“The recent arrests on terrorism-related charges of six young Somali-Americans from Minneapolis and others throughout the United States have prompted renewed questions over the issue of entrapment, and over the degree of real security achieved by disrupting plots that law-enforcement had helped shape.
The six, ages 19 to 21, were charged with conspiracy to aid and support a terrorist organization, and are accused of trying to travel to Syria to join the Islamic State in Iraq and the Levant (ISIL, also called ISIS).
“These were focused men who were intent on joining a terrorist organization,” Minnesota U.S. Attorney Andy Luger said at a news conference.
But the case relies partly on a confidential human source (CHS), who had been a part of the group seeking to join ISIL before he began cooperating with the FBI.”
“A new trove of documents that were among those seized in the 2011 raid on Osama bin Laden’s compound in Abbottabad, Pakistan, were presented recently during the trial of Abid Naseer at the Brooklyn federal district court.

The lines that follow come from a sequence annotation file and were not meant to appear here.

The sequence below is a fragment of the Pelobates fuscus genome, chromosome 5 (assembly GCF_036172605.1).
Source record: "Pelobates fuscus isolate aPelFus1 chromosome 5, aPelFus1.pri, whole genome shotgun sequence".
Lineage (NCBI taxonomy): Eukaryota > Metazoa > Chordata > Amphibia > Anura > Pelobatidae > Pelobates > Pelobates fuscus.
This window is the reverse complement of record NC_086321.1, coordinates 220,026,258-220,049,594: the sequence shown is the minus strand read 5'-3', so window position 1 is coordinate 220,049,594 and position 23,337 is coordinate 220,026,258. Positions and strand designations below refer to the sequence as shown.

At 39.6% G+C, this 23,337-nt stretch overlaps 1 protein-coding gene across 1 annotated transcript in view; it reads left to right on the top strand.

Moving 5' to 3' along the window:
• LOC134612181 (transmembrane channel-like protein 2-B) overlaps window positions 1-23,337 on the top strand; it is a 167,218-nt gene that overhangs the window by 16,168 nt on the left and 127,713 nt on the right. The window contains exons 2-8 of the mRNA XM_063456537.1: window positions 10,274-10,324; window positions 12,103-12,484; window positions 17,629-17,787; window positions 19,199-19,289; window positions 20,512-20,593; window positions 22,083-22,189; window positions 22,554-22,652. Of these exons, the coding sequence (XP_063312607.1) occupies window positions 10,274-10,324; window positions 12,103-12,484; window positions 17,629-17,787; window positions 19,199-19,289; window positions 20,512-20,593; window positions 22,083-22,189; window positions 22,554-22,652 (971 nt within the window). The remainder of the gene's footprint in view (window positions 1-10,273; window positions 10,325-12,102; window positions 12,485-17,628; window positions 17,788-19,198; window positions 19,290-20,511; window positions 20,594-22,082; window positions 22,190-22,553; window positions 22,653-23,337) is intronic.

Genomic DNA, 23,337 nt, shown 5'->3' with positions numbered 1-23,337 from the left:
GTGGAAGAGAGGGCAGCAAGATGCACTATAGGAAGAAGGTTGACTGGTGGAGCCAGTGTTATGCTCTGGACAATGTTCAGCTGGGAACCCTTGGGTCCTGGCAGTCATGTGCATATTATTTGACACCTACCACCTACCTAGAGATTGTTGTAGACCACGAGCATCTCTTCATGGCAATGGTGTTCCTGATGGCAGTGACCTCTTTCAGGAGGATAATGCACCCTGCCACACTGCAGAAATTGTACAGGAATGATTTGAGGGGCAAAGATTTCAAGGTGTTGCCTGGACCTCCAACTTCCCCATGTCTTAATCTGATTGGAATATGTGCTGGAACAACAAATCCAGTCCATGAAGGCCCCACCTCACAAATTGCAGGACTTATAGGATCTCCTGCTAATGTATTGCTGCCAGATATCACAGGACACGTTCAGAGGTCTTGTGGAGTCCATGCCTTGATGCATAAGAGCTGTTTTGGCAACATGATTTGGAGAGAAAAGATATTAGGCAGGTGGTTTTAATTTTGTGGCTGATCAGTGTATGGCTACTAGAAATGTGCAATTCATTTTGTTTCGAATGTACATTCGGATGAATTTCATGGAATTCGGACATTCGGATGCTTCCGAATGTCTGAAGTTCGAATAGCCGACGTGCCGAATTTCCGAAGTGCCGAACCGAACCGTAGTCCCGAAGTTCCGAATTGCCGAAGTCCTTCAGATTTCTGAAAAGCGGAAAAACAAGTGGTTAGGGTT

The documents—which consist of correspondence between Osama bin Laden and senior al Qaeda leaders—reveal the state of the global terror operation in the months leading up to bin Laden’s death. They paint a picture of an organization crippled by the U.S. drone campaign, blindsided by the Arab Spring, and struggling to maintain control over its affiliates—and yet still chillingly resolute in its mission to strike inside the United States.
The documents offer some insight into the effectiveness of U.S. counterterrorism efforts against al Qaeda. They also, believe it or not, provide a few laughs.”
“In the pecking order of the world’s leading terrorist groups, the Shabab militants, based in Somalia, operate on a shoestring budget. But as the attack on a Kenyan university last week showed, they have become proficient in something terrible: mass murder on the cheap.”
Numerous militants in military uniforms killed at least 19 civilians, with minimum of 17 foreigners, were killed at the Bardo Museum in Tunis. Tunisian security forces killed at least 2 attackers. The attacks may have been affiliated with IS.
“Osmakac was the target of an elaborately orchestrated FBI sting that involved a paid informant, as well as FBI agents and support staff working on the setup for more than three months. The FBI provided all of the weapons seen in Osmakac’s martyrdom video. The bureau also gave Osmakac the car bomb he allegedly planned to detonate, and even money for a taxi so he could get to where the FBI needed him to go. Osmakac was a deeply disturbed young man, according to several of the psychiatrists and psychologists who examined him before trial. He became a “terrorist” only after the FBI provided the means, opportunity and final prodding necessary to make him one.”